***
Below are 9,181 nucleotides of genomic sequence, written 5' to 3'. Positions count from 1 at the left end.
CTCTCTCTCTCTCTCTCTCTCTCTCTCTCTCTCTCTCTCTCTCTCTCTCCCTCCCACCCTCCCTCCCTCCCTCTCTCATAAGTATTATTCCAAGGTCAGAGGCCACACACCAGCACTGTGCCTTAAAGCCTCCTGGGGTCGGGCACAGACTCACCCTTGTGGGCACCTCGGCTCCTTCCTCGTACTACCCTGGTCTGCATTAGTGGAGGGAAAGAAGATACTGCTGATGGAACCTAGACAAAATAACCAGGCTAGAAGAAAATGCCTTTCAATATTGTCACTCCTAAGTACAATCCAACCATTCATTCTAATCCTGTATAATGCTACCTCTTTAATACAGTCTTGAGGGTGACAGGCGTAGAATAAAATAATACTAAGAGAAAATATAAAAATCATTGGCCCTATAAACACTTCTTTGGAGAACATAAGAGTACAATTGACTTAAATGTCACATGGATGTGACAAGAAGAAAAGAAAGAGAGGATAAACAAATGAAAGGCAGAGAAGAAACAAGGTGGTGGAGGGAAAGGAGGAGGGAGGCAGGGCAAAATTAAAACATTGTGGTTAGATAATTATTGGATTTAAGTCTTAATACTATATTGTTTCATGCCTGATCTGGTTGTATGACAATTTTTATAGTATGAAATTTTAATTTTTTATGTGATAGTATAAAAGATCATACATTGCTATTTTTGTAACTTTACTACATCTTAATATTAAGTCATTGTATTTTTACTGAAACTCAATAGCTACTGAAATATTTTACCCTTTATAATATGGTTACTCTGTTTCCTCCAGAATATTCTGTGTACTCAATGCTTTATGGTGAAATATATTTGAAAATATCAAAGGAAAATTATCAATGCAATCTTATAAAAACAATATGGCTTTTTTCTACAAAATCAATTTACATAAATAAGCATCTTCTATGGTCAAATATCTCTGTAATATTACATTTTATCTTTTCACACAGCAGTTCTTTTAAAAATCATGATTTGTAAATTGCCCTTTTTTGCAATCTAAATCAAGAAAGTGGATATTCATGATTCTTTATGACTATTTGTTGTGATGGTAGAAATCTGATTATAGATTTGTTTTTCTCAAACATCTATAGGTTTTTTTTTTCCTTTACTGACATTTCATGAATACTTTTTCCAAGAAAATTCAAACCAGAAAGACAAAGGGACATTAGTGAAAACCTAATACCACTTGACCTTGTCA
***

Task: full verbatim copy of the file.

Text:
Below are 9,181 nucleotides of genomic sequence, written 5' to 3'. Positions count from 1 at the left end.
CTCTCTCTCTCTCTCTCTCTCTCTCTCTCTCTCTCTCTCTCTCTCTCTCCCTCCCACCCTCCCTCCCTCCCTCTCTCATAAGTATTATTCCAAGGTCAGAGGCCACACACCAGCACTGTGCCTTAAAGCCTCCTGGGGTCGGGCACAGACTCACCCTTGTGGGCACCTCGGCTCCTTCCTCGTACTACCCTGGTCTGCATTAGTGGAGGGAAAGAAGATACTGCTGATGGAACCTAGACAAAATAACCAGGCTAGAAGAAAATGCCTTTCAATATTGTCACTCCTAAGTACAATCCAACCATTCATTCTAATCCTGTATAATGCTACCTCTTTAATACAGTCTTGAGGGTGACAGGCGTAGAATAAAATAATACTAAGAGAAAATATAAAAATCATTGGCCCTATAAACACTTCTTTGGAGAACATAAGAGTACAATTGACTTAAATGTCACATGGATGTGACAAGAAGAAAAGAAAGAGAGGATAAACAAATGAAAGGCAGAGAAGAAACAAGGTGGTGGAGGGAAAGGAGGAGGGAGGCAGGGCAAAATTAAAACATTGTGGTTAGATAATTATTGGATTTAAGTCTTAATACTATATTGTTTCATGCCTGATCTGGTTGTATGACAATTTTTATAGTATGAAATTTTAATTTTTTATGTGATAGTATAAAAGATCATACATTGCTATTTTTGTAACTTTACTACATCTTAATATTAAGTCATTGTATTTTTACTGAAACTCAATAGCTACTGAAATATTTTACCCTTTATAATATGGTTACTCTGTTTCCTCCAGAATATTCTGTGTACTCAATGCTTTATGGTGAAATATATTTGAAAATATCAAAGGAAAATTATCAATGCAATCTTATAAAAACAATATGGCTTTTTTCTACAAAATCAATTTACATAAATAAGCATCTTCTATGGTCAAATATCTCTGTAATATTACATTTTATCTTTTCACACAGCAGTTCTTTTAAAAATCATGATTTGTAAATTGCCCTTTTTTGCAATCTAAATCAAGAAAGTGGATATTCATGATTCTTTATGACTATTTGTTGTGATGGTAGAAATCTGATTATAGATTTGTTTTTCTCAAACATCTATAGGTTTTTTTTTTCCTTTACTGACATTTCATGAATACTTTTTCCAAGAAAATTCAAACCAGAAAGACAAAGGGACATTAGTGAAAACCTAATACCACTTGACCTTGTCA